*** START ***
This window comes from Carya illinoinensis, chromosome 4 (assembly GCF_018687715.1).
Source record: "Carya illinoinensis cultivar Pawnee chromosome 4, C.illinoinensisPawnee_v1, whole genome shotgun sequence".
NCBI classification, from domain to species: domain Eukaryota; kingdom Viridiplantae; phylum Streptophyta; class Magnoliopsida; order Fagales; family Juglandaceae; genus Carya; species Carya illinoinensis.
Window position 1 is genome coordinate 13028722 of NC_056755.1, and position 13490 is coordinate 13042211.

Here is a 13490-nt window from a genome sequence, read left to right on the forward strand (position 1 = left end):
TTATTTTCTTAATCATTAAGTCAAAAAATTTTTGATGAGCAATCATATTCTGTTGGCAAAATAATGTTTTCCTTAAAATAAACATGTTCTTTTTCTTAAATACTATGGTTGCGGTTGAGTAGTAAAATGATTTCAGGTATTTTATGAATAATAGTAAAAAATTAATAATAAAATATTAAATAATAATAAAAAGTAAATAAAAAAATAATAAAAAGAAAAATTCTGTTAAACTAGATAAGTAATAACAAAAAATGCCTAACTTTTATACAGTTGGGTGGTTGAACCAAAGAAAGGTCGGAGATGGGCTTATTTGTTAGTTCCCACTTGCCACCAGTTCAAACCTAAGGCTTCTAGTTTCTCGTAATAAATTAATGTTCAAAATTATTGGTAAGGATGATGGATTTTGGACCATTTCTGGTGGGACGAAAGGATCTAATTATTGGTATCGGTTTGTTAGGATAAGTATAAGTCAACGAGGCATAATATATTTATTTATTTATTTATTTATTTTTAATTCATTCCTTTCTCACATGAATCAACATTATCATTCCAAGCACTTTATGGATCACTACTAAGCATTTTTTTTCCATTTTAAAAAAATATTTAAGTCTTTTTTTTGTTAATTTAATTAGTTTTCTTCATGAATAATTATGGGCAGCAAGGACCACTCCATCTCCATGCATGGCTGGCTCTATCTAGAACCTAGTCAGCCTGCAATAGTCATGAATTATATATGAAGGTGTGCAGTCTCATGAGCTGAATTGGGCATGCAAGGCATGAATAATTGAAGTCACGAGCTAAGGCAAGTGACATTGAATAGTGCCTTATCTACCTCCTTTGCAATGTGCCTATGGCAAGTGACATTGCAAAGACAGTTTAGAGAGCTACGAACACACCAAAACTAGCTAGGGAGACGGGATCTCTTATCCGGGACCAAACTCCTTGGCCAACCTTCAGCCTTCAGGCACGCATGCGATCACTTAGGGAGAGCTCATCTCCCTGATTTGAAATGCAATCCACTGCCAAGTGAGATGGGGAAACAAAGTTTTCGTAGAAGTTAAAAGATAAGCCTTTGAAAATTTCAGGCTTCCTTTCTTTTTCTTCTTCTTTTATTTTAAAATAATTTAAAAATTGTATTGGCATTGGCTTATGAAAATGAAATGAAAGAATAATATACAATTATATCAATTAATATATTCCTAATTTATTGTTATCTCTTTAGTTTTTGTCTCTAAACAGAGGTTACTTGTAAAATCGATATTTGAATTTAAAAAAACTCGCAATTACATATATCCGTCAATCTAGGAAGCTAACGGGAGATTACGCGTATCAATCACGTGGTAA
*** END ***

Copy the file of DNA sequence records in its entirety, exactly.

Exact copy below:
This window comes from Carya illinoinensis, chromosome 4 (assembly GCF_018687715.1).
Source record: "Carya illinoinensis cultivar Pawnee chromosome 4, C.illinoinensisPawnee_v1, whole genome shotgun sequence".
NCBI classification, from domain to species: domain Eukaryota; kingdom Viridiplantae; phylum Streptophyta; class Magnoliopsida; order Fagales; family Juglandaceae; genus Carya; species Carya illinoinensis.
Window position 1 is genome coordinate 13028722 of NC_056755.1, and position 13490 is coordinate 13042211.

Here is a 13490-nt window from a genome sequence, read left to right on the forward strand (position 1 = left end):
TTATTTTCTTAATCATTAAGTCAAAAAATTTTTGATGAGCAATCATATTCTGTTGGCAAAATAATGTTTTCCTTAAAATAAACATGTTCTTTTTCTTAAATACTATGGTTGCGGTTGAGTAGTAAAATGATTTCAGGTATTTTATGAATAATAGTAAAAAATTAATAATAAAATATTAAATAATAATAAAAAGTAAATAAAAAAATAATAAAAAGAAAAATTCTGTTAAACTAGATAAGTAATAACAAAAAATGCCTAACTTTTATACAGTTGGGTGGTTGAACCAAAGAAAGGTCGGAGATGGGCTTATTTGTTAGTTCCCACTTGCCACCAGTTCAAACCTAAGGCTTCTAGTTTCTCGTAATAAATTAATGTTCAAAATTATTGGTAAGGATGATGGATTTTGGACCATTTCTGGTGGGACGAAAGGATCTAATTATTGGTATCGGTTTGTTAGGATAAGTATAAGTCAACGAGGCATAATATATTTATTTATTTATTTATTTATTTTTAATTCATTCCTTTCTCACATGAATCAACATTATCATTCCAAGCACTTTATGGATCACTACTAAGCATTTTTTTTCCATTTTAAAAAAATATTTAAGTCTTTTTTTTGTTAATTTAATTAGTTTTCTTCATGAATAATTATGGGCAGCAAGGACCACTCCATCTCCATGCATGGCTGGCTCTATCTAGAACCTAGTCAGCCTGCAATAGTCATGAATTATATATGAAGGTGTGCAGTCTCATGAGCTGAATTGGGCATGCAAGGCATGAATAATTGAAGTCACGAGCTAAGGCAAGTGACATTGAATAGTGCCTTATCTACCTCCTTTGCAATGTGCCTATGGCAAGTGACATTGCAAAGACAGTTTAGAGAGCTACGAACACACCAAAACTAGCTAGGGAGACGGGATCTCTTATCCGGGACCAAACTCCTTGGCCAACCTTCAGCCTTCAGGCACGCATGCGATCACTTAGGGAGAGCTCATCTCCCTGATTTGAAATGCAATCCACTGCCAAGTGAGATGGGGAAACAAAGTTTTCGTAGAAGTTAAAAGATAAGCCTTTGAAAATTTCAGGCTTCCTTTCTTTTTCTTCTTCTTTTATTTTAAAATAATTTAAAAATTGTATTGGCATTGGCTTATGAAAATGAAATGAAAGAATAATATACAATTATATCAATTAATATATTCCTAATTTATTGTTATCTCTTTAGTTTTTGTCTCTAAACAGAGGTTACTTGTAAAATCGATATTTGAATTTAAAAAAACTCGCAATTACATATATCCGTCAATCTAGGAAGCTAACGGGAGATTACGCGTATCAATCACGTGGTAA